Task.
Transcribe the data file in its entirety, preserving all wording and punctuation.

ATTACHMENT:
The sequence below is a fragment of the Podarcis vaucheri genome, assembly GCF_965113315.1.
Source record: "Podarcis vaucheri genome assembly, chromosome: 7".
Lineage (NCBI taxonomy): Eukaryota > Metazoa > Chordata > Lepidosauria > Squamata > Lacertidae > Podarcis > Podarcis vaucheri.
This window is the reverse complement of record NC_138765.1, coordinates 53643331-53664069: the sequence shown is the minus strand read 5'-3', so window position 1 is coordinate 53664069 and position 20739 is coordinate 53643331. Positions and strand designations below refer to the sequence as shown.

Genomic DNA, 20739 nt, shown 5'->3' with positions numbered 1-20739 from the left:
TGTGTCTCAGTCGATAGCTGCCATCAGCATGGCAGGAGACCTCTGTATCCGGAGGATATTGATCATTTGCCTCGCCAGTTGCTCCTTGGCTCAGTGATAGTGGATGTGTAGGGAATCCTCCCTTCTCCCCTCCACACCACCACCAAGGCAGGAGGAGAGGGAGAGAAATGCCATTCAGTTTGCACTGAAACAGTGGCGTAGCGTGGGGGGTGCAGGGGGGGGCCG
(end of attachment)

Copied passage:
The sequence below is a fragment of the Podarcis vaucheri genome, assembly GCF_965113315.1.
Source record: "Podarcis vaucheri genome assembly, chromosome: 7".
Lineage (NCBI taxonomy): Eukaryota > Metazoa > Chordata > Lepidosauria > Squamata > Lacertidae > Podarcis > Podarcis vaucheri.
This window is the reverse complement of record NC_138765.1, coordinates 53643331-53664069: the sequence shown is the minus strand read 5'-3', so window position 1 is coordinate 53664069 and position 20739 is coordinate 53643331. Positions and strand designations below refer to the sequence as shown.

Genomic DNA, 20739 nt, shown 5'->3' with positions numbered 1-20739 from the left:
TGTGTCTCAGTCGATAGCTGCCATCAGCATGGCAGGAGACCTCTGTATCCGGAGGATATTGATCATTTGCCTCGCCAGTTGCTCCTTGGCTCAGTGATAGTGGATGTGTAGGGAATCCTCCCTTCTCCCCTCCACACCACCACCAAGGCAGGAGGAGAGGGAGAGAAATGCCATTCAGTTTGCACTGAAACAGTGGCGTAGCGTGGGGGGTGCAGGGGGGGGCCG